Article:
In this case, aspirin would act to stop blood clots from forming, lessening the chances for a stroke or heart attack (Razzouk et al., 2010). Leonard requires added protection from these conditions due to his angina, and would benefit from such a regimen.
- The mechanism of action of aspirin relevant to this setting.
In this instance, aspirin is relevant due to its ability to inhibit cyclooxygenase (COX) isozymes; thromboxanes can bring about clotting, which leads to heart attacks. Lipoxins are formed when aspirin modifies COX-2, acting as an anti-inflammatory (Razzouk et al., 2010).
- Anything you would consider before giving Leonard this drug and the reason(s) for these considerations.
I would consider Leonard's potential allergies, and the other medications he was taking - adverse side effects of aspirin with drugs like ibuprofen and penicillin can be hazardous (Razzouk et al., 2010). However, as he is allergic to penicillin, that particular danger is negligible.
- The advice you would give Leonard about the drug and the way in which it is administered.
(Include the sources of your drug information)
I would advise Leonard to take one aspirin a day and no more, in order to prevent the onset of a heart attack and persistently lessen risk of clotting. It is taken orally, and I would advise him not to mix it with alcohol, as that can increase the risk of stomach bleeding (Rxlist, 2011).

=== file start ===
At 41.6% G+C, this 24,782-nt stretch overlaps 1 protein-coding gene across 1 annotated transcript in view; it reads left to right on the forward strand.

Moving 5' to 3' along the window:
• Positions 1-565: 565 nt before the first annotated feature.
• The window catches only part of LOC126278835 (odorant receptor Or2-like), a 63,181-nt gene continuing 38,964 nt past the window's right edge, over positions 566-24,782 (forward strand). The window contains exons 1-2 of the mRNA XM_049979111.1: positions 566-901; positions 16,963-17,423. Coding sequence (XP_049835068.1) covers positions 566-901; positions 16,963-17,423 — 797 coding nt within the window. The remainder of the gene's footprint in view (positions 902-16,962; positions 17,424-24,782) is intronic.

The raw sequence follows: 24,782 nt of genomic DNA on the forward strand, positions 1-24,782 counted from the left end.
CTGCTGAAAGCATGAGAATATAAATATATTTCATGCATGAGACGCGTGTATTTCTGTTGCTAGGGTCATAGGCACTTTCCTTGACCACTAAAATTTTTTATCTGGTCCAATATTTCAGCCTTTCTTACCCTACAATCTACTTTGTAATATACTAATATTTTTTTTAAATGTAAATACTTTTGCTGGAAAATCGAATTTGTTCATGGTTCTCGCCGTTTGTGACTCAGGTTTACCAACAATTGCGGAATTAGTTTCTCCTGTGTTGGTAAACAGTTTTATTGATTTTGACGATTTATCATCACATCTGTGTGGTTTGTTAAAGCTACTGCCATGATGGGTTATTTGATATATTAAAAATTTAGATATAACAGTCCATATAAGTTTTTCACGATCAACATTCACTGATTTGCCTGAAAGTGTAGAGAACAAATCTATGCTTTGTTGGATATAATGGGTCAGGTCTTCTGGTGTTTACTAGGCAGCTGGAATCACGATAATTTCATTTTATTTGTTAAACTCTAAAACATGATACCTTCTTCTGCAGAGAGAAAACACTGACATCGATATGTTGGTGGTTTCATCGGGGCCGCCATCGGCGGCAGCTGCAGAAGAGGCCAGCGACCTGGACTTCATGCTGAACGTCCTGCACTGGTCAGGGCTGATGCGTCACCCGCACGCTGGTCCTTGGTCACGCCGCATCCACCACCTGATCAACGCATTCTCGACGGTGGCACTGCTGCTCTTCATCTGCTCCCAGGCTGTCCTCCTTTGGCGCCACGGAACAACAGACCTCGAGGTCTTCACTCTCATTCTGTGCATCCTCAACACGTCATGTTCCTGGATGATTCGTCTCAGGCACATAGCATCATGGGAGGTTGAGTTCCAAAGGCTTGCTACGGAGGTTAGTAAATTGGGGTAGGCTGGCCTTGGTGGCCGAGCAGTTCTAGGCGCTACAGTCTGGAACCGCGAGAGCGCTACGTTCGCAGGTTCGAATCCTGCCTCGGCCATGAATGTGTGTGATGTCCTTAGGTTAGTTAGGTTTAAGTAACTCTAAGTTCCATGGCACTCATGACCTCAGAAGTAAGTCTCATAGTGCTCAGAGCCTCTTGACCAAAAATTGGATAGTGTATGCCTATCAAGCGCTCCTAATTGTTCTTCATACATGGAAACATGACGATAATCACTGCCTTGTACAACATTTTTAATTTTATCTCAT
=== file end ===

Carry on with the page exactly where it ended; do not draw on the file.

5- What is the rational for administering clopidogrel to Leonard? In your response consider:
The pharmacodynamics rationale for administering clopidogrel (i.e. what physiological effect(s) would you expect clopidogrel to have?).
Clopidogrel is to be administered to Leonard due to his need to prevent further ischemic events, as well as address his potential atherosclerosis. It will also interact with the aspirin to inhibit platelet aggregation (Berger and Steinhubl, 2002).
- The mechanism of action of clopidogrel.
Clopidogrel works by activating itself to an active metabolite through the cytochrome P450 system (CYP). It inhibits the ADP receptor in order to stop platelets from aggregating through blockage of glyboprotein IIb/IIIa pathway activation (Berger and Steinhubl, 2002).
- What are the implications of administering clopidogrel prior to coronary angiography?
Clopidogrel and other thienopyridines administered prior to coronary angiography have the effect of decreasing the relative risk of incurring further recurrent events in a patient, in a similar fashion to aspirin. Pretreatment with clopidogrel provides added antiplatelet support to patients undergoing coronary angiography (Widimsky et al., 2008).
- In what clinical situation would it be inappropriate to administer clopidogrel to Leonard?
(Include the sources of your drug information)
Clopidogrel should not be administered along with aspirin or other non-steroidal anti-inflammatory drugs, due to the risk of hemorrhaging and intestinal bleeding (Laroche et al., 2007). If Leonard has a history or higher likelihood of stomach or intestinal bleeding, he should not take clopidogrel (RxList, 2011).